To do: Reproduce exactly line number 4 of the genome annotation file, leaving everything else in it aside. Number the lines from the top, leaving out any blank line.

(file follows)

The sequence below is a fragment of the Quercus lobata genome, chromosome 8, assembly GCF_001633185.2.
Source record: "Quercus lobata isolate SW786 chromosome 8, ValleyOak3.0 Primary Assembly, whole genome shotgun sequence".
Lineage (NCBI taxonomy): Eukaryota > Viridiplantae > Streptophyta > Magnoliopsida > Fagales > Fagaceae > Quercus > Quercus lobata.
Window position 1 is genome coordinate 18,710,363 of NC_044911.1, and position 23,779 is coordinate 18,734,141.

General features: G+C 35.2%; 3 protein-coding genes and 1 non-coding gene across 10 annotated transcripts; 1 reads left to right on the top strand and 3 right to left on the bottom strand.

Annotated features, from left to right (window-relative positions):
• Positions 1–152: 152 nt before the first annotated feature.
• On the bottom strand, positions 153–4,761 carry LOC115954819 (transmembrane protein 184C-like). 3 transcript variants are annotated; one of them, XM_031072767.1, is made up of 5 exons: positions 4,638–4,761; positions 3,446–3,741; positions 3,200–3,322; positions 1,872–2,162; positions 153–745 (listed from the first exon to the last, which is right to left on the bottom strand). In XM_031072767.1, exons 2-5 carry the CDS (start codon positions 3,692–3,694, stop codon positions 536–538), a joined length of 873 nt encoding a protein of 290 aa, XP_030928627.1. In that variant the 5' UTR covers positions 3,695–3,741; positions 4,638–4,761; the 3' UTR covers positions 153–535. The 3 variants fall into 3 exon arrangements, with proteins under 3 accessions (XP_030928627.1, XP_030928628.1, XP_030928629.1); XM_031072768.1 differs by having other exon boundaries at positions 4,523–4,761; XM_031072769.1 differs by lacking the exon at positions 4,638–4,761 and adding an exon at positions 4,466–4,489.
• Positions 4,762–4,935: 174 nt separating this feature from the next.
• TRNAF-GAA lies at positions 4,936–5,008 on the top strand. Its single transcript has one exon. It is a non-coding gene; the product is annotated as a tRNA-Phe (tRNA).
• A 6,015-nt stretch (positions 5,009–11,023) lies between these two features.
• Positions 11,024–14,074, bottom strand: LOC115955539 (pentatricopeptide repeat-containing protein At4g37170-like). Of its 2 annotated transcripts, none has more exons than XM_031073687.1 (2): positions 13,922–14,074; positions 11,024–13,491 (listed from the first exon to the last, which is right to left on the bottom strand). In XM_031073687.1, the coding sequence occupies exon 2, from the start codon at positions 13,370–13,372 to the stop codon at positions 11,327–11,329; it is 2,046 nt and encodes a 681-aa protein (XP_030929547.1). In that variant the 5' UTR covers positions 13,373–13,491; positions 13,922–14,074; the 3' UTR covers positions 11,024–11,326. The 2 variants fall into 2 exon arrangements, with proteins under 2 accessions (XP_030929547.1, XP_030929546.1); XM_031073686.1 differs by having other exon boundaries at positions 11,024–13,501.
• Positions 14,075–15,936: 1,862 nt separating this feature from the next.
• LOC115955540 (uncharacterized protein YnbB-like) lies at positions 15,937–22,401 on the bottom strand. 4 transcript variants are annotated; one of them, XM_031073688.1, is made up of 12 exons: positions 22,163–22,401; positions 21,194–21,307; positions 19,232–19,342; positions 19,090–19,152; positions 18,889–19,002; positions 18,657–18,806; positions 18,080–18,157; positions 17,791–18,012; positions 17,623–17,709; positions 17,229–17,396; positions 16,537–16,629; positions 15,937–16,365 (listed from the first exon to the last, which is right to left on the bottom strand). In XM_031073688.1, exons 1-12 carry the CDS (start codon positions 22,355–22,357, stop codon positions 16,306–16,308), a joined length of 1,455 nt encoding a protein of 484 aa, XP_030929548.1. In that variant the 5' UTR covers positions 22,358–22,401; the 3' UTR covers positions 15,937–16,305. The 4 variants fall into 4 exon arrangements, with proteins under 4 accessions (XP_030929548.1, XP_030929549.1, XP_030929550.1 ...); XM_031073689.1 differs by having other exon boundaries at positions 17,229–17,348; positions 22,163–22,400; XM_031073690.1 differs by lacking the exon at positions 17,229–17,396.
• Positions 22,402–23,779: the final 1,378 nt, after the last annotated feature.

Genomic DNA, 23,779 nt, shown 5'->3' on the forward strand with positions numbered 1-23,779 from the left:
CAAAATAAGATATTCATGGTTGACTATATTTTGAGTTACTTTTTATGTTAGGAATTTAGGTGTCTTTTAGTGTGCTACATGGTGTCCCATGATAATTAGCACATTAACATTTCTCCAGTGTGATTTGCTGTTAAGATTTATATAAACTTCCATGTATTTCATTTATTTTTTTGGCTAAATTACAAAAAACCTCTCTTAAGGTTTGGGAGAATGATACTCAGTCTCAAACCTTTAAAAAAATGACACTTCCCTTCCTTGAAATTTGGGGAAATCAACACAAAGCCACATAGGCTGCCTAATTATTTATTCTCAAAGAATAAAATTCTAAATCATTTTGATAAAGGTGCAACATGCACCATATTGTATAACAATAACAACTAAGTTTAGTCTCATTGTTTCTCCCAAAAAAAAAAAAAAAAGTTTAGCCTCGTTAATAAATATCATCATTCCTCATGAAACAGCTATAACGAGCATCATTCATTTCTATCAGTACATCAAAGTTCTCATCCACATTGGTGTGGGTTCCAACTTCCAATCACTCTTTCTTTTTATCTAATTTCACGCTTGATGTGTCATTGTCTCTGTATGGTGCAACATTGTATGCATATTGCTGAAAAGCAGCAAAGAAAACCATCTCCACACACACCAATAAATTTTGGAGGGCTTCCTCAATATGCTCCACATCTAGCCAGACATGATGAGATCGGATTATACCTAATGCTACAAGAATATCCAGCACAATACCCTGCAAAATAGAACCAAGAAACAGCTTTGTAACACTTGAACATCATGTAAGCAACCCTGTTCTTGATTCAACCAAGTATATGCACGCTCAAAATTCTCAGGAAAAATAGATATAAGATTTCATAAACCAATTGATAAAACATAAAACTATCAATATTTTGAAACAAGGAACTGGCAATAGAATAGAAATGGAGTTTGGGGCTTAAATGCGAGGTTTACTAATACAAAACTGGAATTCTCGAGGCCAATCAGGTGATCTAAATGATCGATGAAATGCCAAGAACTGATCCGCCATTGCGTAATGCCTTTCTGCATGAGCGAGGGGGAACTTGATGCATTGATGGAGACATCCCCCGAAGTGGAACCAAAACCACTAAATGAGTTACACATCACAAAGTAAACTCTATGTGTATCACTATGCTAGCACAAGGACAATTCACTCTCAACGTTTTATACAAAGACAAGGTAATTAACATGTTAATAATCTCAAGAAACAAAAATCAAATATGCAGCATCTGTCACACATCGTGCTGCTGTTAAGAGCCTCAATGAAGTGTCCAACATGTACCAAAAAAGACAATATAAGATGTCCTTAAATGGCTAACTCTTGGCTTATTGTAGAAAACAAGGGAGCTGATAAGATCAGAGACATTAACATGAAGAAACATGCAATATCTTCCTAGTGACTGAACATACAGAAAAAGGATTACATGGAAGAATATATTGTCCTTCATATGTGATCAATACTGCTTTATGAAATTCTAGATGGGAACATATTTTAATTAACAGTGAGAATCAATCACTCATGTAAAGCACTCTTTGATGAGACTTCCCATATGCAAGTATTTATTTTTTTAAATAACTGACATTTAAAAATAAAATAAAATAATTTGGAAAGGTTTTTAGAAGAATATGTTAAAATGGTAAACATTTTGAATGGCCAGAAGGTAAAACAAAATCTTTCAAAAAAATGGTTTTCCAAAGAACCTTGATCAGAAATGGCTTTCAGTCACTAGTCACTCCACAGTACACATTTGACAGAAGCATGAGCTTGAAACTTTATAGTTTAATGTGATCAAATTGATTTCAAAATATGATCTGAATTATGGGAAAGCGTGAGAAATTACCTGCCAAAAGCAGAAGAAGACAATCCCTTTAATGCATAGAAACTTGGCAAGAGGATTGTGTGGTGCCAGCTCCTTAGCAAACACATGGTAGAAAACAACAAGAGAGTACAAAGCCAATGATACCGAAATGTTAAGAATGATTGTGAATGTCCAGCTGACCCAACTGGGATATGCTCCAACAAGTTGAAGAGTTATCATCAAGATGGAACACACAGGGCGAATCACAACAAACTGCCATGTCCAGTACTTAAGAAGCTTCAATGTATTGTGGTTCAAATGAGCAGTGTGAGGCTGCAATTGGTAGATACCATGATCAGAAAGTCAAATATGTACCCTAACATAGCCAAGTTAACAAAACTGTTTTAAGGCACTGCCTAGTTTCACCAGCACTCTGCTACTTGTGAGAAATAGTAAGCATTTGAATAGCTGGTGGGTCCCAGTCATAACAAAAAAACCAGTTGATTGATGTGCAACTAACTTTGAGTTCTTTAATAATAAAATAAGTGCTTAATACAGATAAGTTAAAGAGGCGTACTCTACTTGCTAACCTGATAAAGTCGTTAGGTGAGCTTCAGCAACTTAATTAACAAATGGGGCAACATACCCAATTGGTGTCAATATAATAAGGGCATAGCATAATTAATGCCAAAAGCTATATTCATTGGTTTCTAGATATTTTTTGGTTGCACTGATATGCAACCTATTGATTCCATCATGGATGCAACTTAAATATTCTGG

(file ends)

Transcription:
Window position 1 is genome coordinate 18,710,363 of NC_044911.1, and position 23,779 is coordinate 18,734,141.